Philadelphia’s Historic District: More Than We Expected

Proceed with caution – This post was written by my hubby, Ray.

So, it’s pretty cold here in the City of Brotherly Love. But our hearts were warmed today by the sense of freedom embodied at Independence Hall…and the warm ale from the tavern didn’t hurt either.

Being completely ignorant of Philadelphia’s layout – less what we’ve seen on National Treasure – we were pleasantly surprised to find that the cobblestones of the historic district extend further than just the Liberty Bell. There must be several square miles of historic homes, buildings, shops and restaurants to enjoy. And it’s not just inside the borders of the Independence National Historic Park, though that’s where you’ll find the most recognizables like Independence Hall and the Liberty Bell.

Lesser known pieces of the parchment include Carpenters’ Hall where the 1st Continental Congress met in 1774, and where Ben Franklin met with a French spy several times in 1775, marking the beginning of France’s involvement in the revolution. Also there’s Congress Hall, our capital building from 1790 – 1800, and the 1st and 2nd Banks of the United States.

I have to comment that the guide for the tour of Independence Hall was a great story teller. Very animated and answered every question in great detail. He even had Abraham Lincoln’s impromptu speech from February 1861 memorized in its entirety. But he often didn’t hear my answers to his history questions. I guess one history know-it-all doesn’t like competition!

George Washington and Independence Hall
George Washington and Independence Hall


After the tour, I’m pretty sure I located the movable bricks, where Nicolas Cage found Ben Franklin’s magic glasses. But, I can’t be sure because the security guard made me climb down off the wall.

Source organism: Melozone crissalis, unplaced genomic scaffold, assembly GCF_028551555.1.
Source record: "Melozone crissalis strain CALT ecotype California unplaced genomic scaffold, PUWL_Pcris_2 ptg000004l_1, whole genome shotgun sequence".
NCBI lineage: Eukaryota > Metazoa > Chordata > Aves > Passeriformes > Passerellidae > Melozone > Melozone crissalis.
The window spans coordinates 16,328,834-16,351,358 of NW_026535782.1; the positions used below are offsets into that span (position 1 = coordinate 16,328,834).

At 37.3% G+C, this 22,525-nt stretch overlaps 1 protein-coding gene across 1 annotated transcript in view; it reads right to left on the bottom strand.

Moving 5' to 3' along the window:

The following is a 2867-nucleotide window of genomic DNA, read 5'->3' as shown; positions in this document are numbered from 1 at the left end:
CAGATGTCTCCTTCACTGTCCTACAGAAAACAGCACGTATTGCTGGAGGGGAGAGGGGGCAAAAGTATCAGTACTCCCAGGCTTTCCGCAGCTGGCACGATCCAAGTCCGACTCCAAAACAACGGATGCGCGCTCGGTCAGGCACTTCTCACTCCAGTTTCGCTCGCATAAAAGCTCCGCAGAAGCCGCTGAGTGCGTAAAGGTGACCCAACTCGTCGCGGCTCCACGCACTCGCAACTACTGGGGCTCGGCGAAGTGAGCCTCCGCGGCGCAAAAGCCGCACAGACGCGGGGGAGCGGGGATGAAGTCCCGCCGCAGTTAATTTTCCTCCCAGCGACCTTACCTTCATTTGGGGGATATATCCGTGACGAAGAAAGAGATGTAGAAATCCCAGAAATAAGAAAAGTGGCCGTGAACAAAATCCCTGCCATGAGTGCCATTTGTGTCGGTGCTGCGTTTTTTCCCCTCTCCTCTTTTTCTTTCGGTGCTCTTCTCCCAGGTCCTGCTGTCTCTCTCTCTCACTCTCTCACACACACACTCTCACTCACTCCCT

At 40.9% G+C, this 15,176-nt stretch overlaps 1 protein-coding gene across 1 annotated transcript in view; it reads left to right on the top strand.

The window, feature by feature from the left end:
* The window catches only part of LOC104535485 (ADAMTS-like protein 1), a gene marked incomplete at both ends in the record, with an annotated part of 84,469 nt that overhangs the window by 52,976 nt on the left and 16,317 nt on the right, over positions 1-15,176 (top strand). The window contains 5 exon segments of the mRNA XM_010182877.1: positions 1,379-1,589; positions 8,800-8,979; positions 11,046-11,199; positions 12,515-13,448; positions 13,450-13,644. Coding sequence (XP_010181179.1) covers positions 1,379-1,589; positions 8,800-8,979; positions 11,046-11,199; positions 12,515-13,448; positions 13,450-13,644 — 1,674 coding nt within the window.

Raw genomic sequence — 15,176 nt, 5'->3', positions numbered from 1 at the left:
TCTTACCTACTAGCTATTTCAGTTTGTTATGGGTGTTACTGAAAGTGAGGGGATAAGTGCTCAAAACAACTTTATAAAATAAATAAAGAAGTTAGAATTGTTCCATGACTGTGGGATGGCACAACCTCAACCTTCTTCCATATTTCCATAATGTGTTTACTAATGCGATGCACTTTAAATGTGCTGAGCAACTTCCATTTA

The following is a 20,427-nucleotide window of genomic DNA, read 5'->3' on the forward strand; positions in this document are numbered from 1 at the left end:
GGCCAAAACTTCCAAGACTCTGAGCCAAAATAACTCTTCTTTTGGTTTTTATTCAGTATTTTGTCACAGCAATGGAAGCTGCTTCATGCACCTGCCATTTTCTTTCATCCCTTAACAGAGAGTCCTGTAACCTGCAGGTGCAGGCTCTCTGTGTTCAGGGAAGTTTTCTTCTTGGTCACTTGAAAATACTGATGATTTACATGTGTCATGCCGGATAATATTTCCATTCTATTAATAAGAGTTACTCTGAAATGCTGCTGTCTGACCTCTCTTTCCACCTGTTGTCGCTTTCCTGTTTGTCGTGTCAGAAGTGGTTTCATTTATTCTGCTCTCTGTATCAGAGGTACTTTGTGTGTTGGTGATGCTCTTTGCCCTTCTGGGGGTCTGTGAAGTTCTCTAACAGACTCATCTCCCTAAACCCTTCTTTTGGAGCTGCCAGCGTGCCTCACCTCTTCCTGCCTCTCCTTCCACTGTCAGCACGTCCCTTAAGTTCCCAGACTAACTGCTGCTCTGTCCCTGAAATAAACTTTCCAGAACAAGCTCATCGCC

Independence Hall
Independence Hall


One other place not to be missed is City Tavern where you can have an authentic 18th century dining experience on the very spot that George Washington, John Adams and many other founding fathers gathered. It took years to get the research right, but it’s an exact replica of the original tavern, down to the window sills and the layout of the dining rooms. Not to mention the food – like duck, venison and Martha Washington’s chicken pot pie (which is excellent). And the brew: ale’s recreated from Washington, Jefferson and Adams’ personal recipes, all delivered by waiters in period garb.

If you get tired of the historical stuff then you’re un-American, but you can take a break at a nearby public market called Reading Terminal Market. It’s been around since 1893 and has lots of fresh food items and goodies to eat and drink. They even have items from Lancaster County sold by real Amish…I didn’t believe it at first either, but apparently they take the train in to the city everyday to “sell their wares.” Who knew? I thought they might be actors, but that beard was too shaggy to be fake.

As a side note, you may remember Reading Terminal Market from National Treasure: it’s the part where Cage’s love interest hides behind the counter of a vendor to escape her pursuers.

Anyway, watch out for friendly Eagles fans stumbling out of bars. One almost ran us over as we walked by on our way to dinner and tried to trade up and get Christine’s purse for a cheap set of earrings he’d exchanged for a half roll of electrical tape.


  1. says

    Looks like you got there without kids; if you take them to Philly, though, make sure you drop by the Franklin Institute Science Museum. Way cool science exhibits, lots of hands-on stuff for the kids. Had to pry mine out.